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Show of Respect

Tom McClain, with American Legion Post 433, performs a flag-folding ceremony during the Veterans Memorial Service at Woodland Cemetery Sunday.

It is a simple, solemn, yearly reminder that freedom isn’t free.

Sunday afternoon, the faithful gathered in the soldier’s section of Woodland Cemetery for the annual Veterans Memorial Service.

In his opening remarks, master of ceremonies Mark McCown noted that “the (Memorial Day) parade is a joyous celebration of freedom, but today is a day of remembrance” for those who gathered among the tombstones and flags to honor those who have given their lives in defense of our freedoms.

Col. Scott Vanderhoof, United States Air Force, one of two speakers for the service, noted that over the years 1.3 million men and women have died in our nation’s wars.

“Although we can’t repay the debt, we can and must remember them,” he said.

Vanderhoof paid tribute to U.S. Army Ranger Sgt. Justin Allen, the Coal Grove native who was killed last year fighting in Afghanistan. Vanderhoof said while Allen knew the danger of the war in Afghanistan — the tour of duty during which he was killed was his fourth — he went anyway.

“Memorial Day is for men like Sgt. Justin Allen,” Vanderhoof said.

Vanderhoof paid tribute as well to those who have lost their lives in battles throughout our nation’s history, from the American Revolution to the wars in Iraq and Afghanistan.

A native of Coal Grove, Vanderhoof is serving as deputy director of communications at Langley Air Force Base in Virginia. He has given 26 years of service to his country.

Veterans of Foreign Wars Past State Commander Leon Johnson said those who have served over the years have come from all walks of life, from every corner of the country and every race color and creed, “being unified in spirit and being united for one purpose and one mission.”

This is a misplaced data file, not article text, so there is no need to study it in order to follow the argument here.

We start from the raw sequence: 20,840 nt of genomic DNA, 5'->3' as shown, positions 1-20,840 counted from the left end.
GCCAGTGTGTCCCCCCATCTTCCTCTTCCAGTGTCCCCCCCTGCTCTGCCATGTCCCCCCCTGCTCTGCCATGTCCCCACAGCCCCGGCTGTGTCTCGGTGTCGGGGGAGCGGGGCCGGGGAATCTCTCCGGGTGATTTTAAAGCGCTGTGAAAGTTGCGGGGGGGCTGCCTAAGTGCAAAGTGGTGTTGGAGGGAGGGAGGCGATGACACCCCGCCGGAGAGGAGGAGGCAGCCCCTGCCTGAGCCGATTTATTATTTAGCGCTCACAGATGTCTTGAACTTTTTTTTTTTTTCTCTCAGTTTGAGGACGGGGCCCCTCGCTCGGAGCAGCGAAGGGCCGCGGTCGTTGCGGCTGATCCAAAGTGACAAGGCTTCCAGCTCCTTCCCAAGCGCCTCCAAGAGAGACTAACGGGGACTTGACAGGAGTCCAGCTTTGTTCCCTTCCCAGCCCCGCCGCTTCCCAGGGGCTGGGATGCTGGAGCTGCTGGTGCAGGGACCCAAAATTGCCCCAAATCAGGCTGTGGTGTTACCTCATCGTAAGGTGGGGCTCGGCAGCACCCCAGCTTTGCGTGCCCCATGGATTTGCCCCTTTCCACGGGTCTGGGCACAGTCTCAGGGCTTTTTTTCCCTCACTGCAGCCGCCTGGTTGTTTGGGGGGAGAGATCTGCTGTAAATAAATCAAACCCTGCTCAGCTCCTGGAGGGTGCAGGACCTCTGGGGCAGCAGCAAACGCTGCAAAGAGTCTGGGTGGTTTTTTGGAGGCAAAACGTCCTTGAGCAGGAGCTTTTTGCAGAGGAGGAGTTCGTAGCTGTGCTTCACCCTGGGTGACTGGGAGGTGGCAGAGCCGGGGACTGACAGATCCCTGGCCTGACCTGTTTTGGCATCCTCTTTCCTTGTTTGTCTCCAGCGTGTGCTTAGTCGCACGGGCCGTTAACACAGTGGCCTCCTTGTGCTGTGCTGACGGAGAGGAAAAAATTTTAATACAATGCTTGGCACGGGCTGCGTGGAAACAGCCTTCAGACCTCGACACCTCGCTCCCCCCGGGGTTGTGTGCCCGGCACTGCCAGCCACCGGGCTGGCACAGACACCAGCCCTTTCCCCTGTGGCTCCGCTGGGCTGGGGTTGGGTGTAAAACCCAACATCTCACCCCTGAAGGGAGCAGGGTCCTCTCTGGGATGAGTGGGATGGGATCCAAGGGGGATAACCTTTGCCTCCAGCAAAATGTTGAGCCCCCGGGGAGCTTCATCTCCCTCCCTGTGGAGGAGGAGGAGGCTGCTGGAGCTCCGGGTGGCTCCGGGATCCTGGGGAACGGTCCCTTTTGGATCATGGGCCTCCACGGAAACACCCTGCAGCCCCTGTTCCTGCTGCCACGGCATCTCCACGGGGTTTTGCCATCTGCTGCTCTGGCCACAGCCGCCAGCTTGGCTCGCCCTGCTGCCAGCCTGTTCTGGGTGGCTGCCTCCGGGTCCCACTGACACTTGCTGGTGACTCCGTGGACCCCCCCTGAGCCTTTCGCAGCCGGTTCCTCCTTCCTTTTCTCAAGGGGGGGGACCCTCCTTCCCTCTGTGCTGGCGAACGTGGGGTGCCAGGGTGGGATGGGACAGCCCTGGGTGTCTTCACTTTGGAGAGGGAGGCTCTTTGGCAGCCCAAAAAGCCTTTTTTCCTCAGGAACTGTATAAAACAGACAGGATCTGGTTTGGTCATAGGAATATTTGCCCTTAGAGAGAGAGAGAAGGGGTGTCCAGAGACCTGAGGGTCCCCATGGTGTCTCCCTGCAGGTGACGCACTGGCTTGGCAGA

He said the veteran deserves not only our gratitude but deserves to be treated with dignity and respect as well.

“Haven’t they earned it?” he asked.

Ron McFann, commander of the Military Order of the Purple Hearts Chapter 765, lays a wreath at the Korean monument during the Veterans Memorial Service Sunday.

The ceremony drew a crowd of approximately 100 people.

One of them was Teresa Pemberton.

“My husband is a veteran and my grandfather. My husband (David) is a member of the (Veterans of Foreign Wars) honor guard,” she explained. “I wish more people would attend but usually we get a good turnout. We need to stop and think of all of those who gave their lives and those who are still serving. It’s because of them that we are able to have this day.”

The VFW 8850, American Legion 433 and Military Order of the Purple Heart 764 provided color guard, gunnery salute and memorial wreaths.

Singer/musician Herb Rose sang the National Anthem, was joined by the Woods Sisters for “America, The Beautiful” and then played a selection of patriotic tunes on his pennywhistle.

In remarks before his benediction, the Rev. Chad Pemberton noted that those who have served “sacrificed not only for us but for our children’s children.” He said freedom is a continuous battle.

“Freedom,” he said, “is something you never give up on.”